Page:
I’ve always thought of this strip when I heard about git, too, and wondered if they were related.

Posted by pjm at 10:46 PM | Comments (0)

December 7, 2008

Hockey and Russian symphonies

Friday night I watched the UMass men’s hockey team beat UConn, 5-1. Saturday night I went over to the College for the symphony’s “Holiday Pops” concert, which featured the standard Nutcracker selection and one of my Russian professors narrating Prokofiev’s “Peter and the Wolf.”

I wasn’t long into the Nutcracker when I realized there was some similarity between the two activities. In both cases, there was a lot to watch, many pieces around the venue which all fit together to form the whole. You could watch the puck/melody, or try to follow what was going on with the whole ensemble. Players would be fully engaged or sitting back and waiting for their part. And the Russians are big hockey fans, of course.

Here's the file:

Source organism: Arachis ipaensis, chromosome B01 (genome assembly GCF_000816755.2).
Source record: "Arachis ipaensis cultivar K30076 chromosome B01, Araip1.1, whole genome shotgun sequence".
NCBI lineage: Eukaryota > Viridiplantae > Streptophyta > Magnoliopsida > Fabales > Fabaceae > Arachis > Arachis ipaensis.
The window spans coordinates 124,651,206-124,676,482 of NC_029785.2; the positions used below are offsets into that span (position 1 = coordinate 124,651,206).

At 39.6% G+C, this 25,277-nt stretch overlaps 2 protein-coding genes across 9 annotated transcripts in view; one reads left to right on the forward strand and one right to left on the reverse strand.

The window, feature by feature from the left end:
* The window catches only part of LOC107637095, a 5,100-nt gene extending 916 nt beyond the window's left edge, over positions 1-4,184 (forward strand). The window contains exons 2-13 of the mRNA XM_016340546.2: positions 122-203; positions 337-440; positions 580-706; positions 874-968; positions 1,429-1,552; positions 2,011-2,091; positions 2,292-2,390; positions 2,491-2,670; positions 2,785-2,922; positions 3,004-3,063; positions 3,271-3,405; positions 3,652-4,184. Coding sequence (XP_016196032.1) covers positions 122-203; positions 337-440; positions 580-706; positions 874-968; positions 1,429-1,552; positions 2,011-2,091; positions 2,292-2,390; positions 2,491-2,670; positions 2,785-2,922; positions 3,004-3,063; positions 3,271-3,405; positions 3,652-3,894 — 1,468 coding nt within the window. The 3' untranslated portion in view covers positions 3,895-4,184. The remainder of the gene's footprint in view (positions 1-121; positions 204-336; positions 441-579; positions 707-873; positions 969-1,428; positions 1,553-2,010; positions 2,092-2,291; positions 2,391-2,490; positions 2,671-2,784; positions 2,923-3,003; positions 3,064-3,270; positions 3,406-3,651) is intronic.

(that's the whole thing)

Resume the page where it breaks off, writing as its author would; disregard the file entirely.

There’s a bit less contact at the symphony, of course, and the fans are significantly classier. (I’m not impressed by the behavior of the fans at the UMass hockey games.)

(I mentioned this to another symphony attendee, and he pointed out Peter Schickele’s call of Beethoven’s Fifth, which is on his MySpace page under “New Horizons in Music Appreciation.”)

Posted by pjm at 2:54 PM | Comments (0)

December 6, 2008

Buy local

I’m not a terribly political person, though like anyone, I have my issues I can get worked up about.

I had a Letter to the Editor published in this past Wednesday’s Daily Hampshire Gazette, which I’ll include below in the unedited form I sent to them. Two things led to my writing and sending this letter.